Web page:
Context.-Precision medicine is the promise of individualized therapy and management of patients based on their personal biology. There are now multiple global initiatives to perform whole-genome sequencing on millions of individuals. In the United States, an early program was the Million Veteran Program, and a more recent proposal in 2015 by the president of the United States is the Precision Medicine Initiative. To implement precision medicine in routine oncology care, genetic variants present in tumors need to be matched with effective clinical therapeutics. When we focus on the current state of precision medicine for gastrointestinal malignancies, it becomes apparent that there is a mixed history of success and failure. Objective.-To present the current state of precision medicine using gastrointestinal oncology as a model. We will present currently available targeted therapeutics, promising new findings in clinical genomic oncology, remaining quality issues in genomic testing, and emerging oncology clinical trial designs. Data Sources.-Review of the literature including clinical genomic studies on gastrointestinal malignancies, clinical oncology trials on therapeutics targeted to molecular alterations, and emerging clinical oncology study designs. Conclusions.-Translating our ability to sequence thousands of genes into meaningful improvements in patient survival will be the challenge for the next decade.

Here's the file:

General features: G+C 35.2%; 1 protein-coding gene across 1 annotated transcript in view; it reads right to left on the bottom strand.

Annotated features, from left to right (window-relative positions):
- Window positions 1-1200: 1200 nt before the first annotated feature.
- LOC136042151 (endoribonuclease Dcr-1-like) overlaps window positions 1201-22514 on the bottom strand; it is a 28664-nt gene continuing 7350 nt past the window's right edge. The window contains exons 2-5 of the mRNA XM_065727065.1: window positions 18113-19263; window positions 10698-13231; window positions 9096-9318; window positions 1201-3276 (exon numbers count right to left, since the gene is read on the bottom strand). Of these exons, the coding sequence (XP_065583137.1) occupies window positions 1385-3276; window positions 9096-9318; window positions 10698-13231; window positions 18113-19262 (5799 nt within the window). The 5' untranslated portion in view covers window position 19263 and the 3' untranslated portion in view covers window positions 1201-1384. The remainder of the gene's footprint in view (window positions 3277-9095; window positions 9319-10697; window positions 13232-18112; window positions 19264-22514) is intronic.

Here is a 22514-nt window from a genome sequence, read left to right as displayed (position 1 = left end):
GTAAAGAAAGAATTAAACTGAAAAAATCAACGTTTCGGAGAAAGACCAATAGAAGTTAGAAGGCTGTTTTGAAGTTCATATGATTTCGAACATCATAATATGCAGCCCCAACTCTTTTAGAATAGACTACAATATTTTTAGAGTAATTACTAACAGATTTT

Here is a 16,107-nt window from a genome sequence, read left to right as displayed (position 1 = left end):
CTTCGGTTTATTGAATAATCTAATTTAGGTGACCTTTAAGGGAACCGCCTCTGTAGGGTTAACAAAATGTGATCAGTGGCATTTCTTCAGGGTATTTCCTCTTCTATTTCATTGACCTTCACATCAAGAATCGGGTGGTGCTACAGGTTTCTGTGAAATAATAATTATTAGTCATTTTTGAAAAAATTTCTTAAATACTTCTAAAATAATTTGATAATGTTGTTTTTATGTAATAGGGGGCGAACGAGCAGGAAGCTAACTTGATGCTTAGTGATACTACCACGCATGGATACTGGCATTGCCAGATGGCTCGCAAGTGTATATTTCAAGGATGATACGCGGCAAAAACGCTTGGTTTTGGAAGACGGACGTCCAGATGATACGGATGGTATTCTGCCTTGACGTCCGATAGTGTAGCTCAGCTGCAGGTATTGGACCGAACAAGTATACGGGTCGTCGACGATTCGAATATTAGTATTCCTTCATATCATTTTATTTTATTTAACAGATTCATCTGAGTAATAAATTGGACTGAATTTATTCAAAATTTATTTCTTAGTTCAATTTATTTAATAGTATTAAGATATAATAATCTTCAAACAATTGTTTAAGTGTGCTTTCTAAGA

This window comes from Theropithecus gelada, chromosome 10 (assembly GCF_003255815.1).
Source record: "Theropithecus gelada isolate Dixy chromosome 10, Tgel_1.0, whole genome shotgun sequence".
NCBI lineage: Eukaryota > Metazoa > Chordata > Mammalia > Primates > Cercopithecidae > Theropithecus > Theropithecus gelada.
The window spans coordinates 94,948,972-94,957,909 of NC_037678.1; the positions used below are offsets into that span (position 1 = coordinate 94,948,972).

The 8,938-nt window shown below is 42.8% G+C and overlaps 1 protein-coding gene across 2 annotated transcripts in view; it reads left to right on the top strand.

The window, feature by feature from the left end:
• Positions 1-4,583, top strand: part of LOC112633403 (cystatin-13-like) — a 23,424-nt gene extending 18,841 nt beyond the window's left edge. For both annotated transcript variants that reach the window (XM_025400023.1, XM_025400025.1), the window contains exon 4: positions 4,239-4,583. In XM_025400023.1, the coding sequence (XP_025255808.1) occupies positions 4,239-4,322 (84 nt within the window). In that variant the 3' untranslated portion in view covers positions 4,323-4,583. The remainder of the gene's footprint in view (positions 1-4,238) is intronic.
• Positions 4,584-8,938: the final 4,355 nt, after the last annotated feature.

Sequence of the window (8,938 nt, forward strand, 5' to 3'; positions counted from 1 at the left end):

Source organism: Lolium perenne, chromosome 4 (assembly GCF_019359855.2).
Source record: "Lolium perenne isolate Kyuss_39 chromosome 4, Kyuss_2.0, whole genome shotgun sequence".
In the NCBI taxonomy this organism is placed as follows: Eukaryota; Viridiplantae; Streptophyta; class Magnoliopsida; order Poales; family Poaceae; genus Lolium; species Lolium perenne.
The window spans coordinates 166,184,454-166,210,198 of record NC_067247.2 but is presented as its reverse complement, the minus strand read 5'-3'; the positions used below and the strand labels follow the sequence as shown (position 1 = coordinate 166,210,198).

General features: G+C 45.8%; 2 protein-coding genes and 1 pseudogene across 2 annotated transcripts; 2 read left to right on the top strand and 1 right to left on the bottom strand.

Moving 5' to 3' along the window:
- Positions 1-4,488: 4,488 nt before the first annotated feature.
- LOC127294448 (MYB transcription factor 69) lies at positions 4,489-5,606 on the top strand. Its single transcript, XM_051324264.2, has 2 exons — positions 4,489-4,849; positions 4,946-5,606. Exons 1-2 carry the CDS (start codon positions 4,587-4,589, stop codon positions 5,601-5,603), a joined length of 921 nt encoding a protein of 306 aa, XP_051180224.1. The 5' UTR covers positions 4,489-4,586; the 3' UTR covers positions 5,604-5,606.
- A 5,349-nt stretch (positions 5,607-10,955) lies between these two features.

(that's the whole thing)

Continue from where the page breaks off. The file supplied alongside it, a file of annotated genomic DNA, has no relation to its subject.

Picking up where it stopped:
|Original language||English (US)|
|Number of pages||12|
|Journal||Archives of Pathology and Laboratory Medicine|
|State||Published - May 2016|
ASJC Scopus subject areas
- Pathology and Forensic Medicine
- Medical Laboratory Technology